In other words, American money good, Chinese money bad. American spying good, alleged Chinese spying bad.
This is not the first time In-Q-Tel has invested in a security firm; as iTWire has reported many a time, the CIA-backed investment agency has also put money into the company Recorded Future. Wikipedia describes the In-Q-Tel investment in Recorded Future in this way: "The company has close links with In-Q-Tel, CIA’s investment arm, and Google Ventures, who were both early investors."
Overnight, Turnbull attacked Xenophon, who is known for his ability to attract the media, sanctimoniously questioning the South Australian ex-senator for "seeking to influence governments and public opinion and... doing more than just being the lawyer giving advice on technical legal matters?"
Xenophon, and former ace journalist Mark Davis, his partner in the legal entity XenophonDavis, have made no secret about their working for the beleaguered Chinese firm. They have appeared in the weekly forums that Huawei hosts, pointing out the scurrilous rumours that have been used to besmirch the reputation of a firm that is to all appearances the same as one from any of the other 200-odd countries that dot the globe.
The only difference is that Huawei is Chinese. And, of course, it does business in a different way to American firms. Which we should all be thankful for in many ways given the rapacious manner in which many US companies operate.
It is entirely possible that Turnbull has a problem with this. It would not surprise me; as someone who has written reams about the ridiculous manner in which the US has sought to throw mud at the company, I have said the same thing many a time.
Huawei has been accused time and again of selling products full of security holes; if anyone can show me one such hole, I will give the company a roasting as I never have meted out before. And those who read what I write are familiar with the fact that when it comes to shonky practices, I rarely hold back.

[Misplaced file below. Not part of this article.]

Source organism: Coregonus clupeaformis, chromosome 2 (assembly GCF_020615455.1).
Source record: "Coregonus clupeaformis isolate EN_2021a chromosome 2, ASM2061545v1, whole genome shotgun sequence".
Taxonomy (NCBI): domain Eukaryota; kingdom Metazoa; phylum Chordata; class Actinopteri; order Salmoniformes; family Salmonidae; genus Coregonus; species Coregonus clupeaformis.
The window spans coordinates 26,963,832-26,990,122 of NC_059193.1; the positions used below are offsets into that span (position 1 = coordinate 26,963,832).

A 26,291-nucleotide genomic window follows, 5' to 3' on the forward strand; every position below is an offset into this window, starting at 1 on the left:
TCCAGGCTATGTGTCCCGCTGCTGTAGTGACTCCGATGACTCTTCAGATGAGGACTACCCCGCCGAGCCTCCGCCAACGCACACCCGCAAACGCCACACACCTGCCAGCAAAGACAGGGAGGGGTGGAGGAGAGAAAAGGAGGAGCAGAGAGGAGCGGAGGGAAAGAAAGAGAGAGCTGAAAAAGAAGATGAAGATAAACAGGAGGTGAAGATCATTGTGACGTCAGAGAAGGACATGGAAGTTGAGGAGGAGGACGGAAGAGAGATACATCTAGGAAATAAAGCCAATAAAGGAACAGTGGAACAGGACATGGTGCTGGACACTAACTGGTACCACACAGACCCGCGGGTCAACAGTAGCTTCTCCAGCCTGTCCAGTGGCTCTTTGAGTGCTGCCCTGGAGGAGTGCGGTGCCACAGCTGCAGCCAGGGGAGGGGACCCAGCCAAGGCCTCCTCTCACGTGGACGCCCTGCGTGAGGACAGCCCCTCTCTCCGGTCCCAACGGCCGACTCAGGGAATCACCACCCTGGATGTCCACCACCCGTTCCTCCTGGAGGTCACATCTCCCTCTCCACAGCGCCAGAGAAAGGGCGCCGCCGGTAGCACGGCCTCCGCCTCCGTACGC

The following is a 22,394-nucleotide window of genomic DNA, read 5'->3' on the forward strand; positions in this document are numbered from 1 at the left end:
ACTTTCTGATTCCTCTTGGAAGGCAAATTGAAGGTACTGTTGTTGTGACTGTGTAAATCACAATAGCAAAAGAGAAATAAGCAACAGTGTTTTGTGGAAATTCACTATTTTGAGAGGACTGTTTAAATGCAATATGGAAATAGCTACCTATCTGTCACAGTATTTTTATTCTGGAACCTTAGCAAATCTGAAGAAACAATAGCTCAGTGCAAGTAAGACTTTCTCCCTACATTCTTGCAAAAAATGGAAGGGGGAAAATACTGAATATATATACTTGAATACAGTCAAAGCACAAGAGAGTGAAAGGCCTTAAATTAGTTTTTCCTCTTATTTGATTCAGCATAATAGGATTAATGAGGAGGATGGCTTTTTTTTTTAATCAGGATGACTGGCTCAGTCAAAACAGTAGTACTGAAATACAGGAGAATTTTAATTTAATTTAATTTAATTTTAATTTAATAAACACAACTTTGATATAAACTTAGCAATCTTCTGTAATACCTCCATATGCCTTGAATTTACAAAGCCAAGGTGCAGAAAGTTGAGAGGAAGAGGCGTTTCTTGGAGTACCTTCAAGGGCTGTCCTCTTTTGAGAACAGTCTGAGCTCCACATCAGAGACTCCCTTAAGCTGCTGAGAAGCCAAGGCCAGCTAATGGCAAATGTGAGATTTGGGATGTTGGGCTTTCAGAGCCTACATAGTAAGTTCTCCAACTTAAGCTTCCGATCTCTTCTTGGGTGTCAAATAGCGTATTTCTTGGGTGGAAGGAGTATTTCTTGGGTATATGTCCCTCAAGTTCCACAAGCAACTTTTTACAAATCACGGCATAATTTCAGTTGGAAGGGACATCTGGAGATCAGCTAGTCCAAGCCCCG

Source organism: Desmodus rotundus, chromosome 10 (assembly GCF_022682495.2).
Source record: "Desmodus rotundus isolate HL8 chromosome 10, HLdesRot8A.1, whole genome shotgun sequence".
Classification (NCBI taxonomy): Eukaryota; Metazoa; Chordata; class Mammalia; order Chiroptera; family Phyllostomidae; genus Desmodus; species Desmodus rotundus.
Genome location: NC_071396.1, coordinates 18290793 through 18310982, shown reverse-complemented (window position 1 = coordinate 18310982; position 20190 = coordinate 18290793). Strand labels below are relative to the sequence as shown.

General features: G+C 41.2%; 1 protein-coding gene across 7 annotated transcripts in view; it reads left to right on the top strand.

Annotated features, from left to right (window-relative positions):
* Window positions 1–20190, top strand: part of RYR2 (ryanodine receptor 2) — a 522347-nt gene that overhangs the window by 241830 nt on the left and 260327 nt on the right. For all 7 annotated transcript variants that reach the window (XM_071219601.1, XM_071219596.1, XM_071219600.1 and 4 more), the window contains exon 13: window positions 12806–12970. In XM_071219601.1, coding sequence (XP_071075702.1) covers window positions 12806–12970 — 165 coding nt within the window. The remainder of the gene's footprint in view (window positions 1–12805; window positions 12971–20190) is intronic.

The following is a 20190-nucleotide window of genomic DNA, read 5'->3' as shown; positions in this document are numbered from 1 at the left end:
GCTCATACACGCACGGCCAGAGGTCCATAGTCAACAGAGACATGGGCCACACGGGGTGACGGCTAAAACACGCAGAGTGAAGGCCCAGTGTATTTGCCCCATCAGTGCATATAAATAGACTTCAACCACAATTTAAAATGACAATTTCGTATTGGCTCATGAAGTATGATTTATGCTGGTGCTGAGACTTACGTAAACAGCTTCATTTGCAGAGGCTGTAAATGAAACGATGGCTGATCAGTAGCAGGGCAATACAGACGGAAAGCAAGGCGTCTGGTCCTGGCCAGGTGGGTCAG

If Turnbull has some facts to prove that Xenophon is a Chinese pawn or has political reasons for his work with Huawei, or has joined the Chinese Communist Party, then he should tell the world at large about it. Else, it might be a good idea to shut up.
Xenophon is not the first Australian politician to work for the company; Victoria's John Brumby was on the board until a few months ago. Former foreign minister Alexander Downer also did a stint with Huawei. And many other politicians have taken money from Chinese companies for different kinds of work. I'm reliably told that the money paid by these Chinese companies is the same as that paid by other companies in Australia and elsewhere. It is not counterfeit.
It's instructive that Turnbull's accusations were ventilated by Latika Bourke of the Nine Entertainment group; when the UK did a backflip and announced it was banning Huawei's involvement in its 5G networks, Bourke said it was a stunning development. She was blissfully unaware that both the Telegraph and the Times had been running articles for weeks about just such an outcome. But it did not seem to have crossed her radar – even though she resides in the UK. She seems to have some difficulty residing in the here and now.
Now if Turnbull wants to invest in companies along with the CIA, that is his business. Good luck, mazel tov. But the toff from Wentworth should be aware that he is opening himself up to being described as a hypocrite when he criticises others for doing what he claims is something similar.